On that cold January morning, I felt history enter our lives. There had been the election, yes, but now it was real. Trump was president. It had happened here—it being what occurred to societies rotting from within. This was not just an American tragedy; it was a tragedy for reason and for Western civilization. As the weeks passed, I began to resent the elites of the previous generation who had created the conditions for Trump’s success. And I knew that that the burden of this moral terrorism would be shouldered by the young.
My generation will have to live with the world Trump has created. We will have to correct the excesses, the irresponsibility, and the downright criminality of the two generations that have come before us. They have left us economic catastrophe, environmental degradation, wars across the Middle East, and the usurpation of all wealth by a tiny elite. They have funded their budgets and pet projects with debts financed by our labour. They have claimed to care for minorities while treating those same minorities as voting banks to be appeased every four years. And in 2017, their elite consensus could barely conceal its own hypocrisy.
What I did not see then in New Haven and what I see now is that Trump is not an aberration—he is a culmination. He is the perfect embodiment of a culture, also bequeathed to us by previous generations, hallucinating off the opiates of entertainment and egotism. He is the natural outcome of a culture addicted to trivialities and its own narcissism. Addicted to the voyeurism of reality television, to devices and distractions, to the dumbing-down of thought and the amplifying of noise. Addicted to the dopamine hits from the slot machines in its phones. A culture that knows the price of everything and the cost of nothing. It wasn’t the Muslims or the migrants who did our culture in; it was the deification of stupidity and the worship of celebrity. Trump is but a mirror image of a culture in a spiritual coma. This year, the closing of the Western mind culminated in the inauguration of an internet troll into the presidency.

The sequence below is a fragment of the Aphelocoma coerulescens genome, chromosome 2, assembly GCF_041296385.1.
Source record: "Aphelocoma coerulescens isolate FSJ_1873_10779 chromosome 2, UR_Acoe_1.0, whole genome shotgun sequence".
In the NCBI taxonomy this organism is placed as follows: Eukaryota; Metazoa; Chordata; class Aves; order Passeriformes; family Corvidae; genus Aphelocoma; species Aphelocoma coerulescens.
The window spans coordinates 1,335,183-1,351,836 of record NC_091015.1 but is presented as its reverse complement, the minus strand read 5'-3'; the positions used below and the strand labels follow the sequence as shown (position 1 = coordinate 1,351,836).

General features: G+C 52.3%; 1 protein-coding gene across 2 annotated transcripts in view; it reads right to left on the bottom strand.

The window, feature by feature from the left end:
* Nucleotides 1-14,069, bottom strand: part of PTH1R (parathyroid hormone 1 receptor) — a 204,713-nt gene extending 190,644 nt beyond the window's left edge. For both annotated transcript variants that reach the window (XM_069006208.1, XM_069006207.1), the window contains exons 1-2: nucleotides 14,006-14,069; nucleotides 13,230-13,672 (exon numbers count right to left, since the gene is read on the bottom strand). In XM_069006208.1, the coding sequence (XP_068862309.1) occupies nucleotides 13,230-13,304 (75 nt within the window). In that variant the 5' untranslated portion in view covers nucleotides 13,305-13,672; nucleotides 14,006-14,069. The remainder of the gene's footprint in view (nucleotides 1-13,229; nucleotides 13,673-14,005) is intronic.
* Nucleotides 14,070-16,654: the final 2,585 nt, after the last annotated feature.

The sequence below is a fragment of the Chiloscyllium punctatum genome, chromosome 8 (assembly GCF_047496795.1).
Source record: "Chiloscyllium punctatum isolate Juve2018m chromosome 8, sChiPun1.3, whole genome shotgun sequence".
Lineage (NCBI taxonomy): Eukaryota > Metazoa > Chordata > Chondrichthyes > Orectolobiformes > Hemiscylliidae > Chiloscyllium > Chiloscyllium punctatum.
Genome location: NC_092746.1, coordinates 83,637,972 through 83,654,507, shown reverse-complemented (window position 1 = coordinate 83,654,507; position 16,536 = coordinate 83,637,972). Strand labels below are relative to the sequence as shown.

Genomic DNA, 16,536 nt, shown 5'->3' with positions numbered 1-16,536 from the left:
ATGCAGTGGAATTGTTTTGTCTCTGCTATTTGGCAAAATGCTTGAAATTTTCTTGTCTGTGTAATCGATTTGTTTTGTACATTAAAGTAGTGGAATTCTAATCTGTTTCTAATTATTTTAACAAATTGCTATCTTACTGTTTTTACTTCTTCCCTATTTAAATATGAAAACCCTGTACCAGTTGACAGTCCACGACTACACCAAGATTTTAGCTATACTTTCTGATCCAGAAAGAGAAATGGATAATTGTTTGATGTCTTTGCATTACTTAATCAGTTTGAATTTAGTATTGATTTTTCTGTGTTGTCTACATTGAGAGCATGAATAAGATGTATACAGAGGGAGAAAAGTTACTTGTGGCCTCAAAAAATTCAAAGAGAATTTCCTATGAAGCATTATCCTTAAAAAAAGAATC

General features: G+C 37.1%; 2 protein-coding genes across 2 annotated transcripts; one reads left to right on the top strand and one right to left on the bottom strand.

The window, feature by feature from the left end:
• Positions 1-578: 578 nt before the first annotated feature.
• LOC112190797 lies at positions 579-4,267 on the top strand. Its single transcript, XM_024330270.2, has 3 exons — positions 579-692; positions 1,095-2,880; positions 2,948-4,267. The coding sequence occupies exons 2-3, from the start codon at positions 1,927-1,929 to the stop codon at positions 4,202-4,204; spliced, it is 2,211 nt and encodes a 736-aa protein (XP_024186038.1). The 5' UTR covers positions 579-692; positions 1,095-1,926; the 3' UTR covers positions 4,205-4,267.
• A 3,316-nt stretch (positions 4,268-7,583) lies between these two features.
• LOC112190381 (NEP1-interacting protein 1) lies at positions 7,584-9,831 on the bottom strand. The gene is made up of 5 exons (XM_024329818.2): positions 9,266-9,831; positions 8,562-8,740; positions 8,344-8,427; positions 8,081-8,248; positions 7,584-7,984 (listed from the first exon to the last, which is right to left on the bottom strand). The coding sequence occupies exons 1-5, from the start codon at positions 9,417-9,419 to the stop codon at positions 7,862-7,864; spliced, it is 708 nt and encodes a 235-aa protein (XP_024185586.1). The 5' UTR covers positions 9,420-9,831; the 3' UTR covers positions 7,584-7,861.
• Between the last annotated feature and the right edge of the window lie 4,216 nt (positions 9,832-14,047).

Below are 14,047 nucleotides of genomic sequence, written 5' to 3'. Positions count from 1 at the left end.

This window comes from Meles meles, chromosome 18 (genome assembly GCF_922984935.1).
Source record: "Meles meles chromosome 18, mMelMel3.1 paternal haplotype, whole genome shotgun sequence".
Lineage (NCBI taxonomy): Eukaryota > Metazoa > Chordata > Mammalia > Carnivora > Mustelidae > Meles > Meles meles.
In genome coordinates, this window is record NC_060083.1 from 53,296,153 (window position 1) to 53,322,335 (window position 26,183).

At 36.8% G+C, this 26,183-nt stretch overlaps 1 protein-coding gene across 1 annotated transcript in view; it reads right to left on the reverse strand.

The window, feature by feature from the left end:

Two months after graduating from Yale Law School, I took up a position as a policy adviser to the Foreign Minister. I had long admired Chrystia Freeland, going back to my days as an undergrad during the financial crisis when I read her dispatches. Moreover, I felt that Canada had invested so much in me—public schools, healthcare, government loans—that I had to use my education to give back. I chose government service.
By the time I landed in Ottawa, I already strongly believed that this was a radical moment that required a radical approach. What was not surprising—and I can say this without breaking any confidences—was that the people in power in Washington were exactly what they seemed to be. They were actors maneuvering to placate the unstable king in the Republican palace. They publicly undercut one another, and Trump undercut all of them—especially his secretary of state. And, what’s more, he welcomed the spectacle.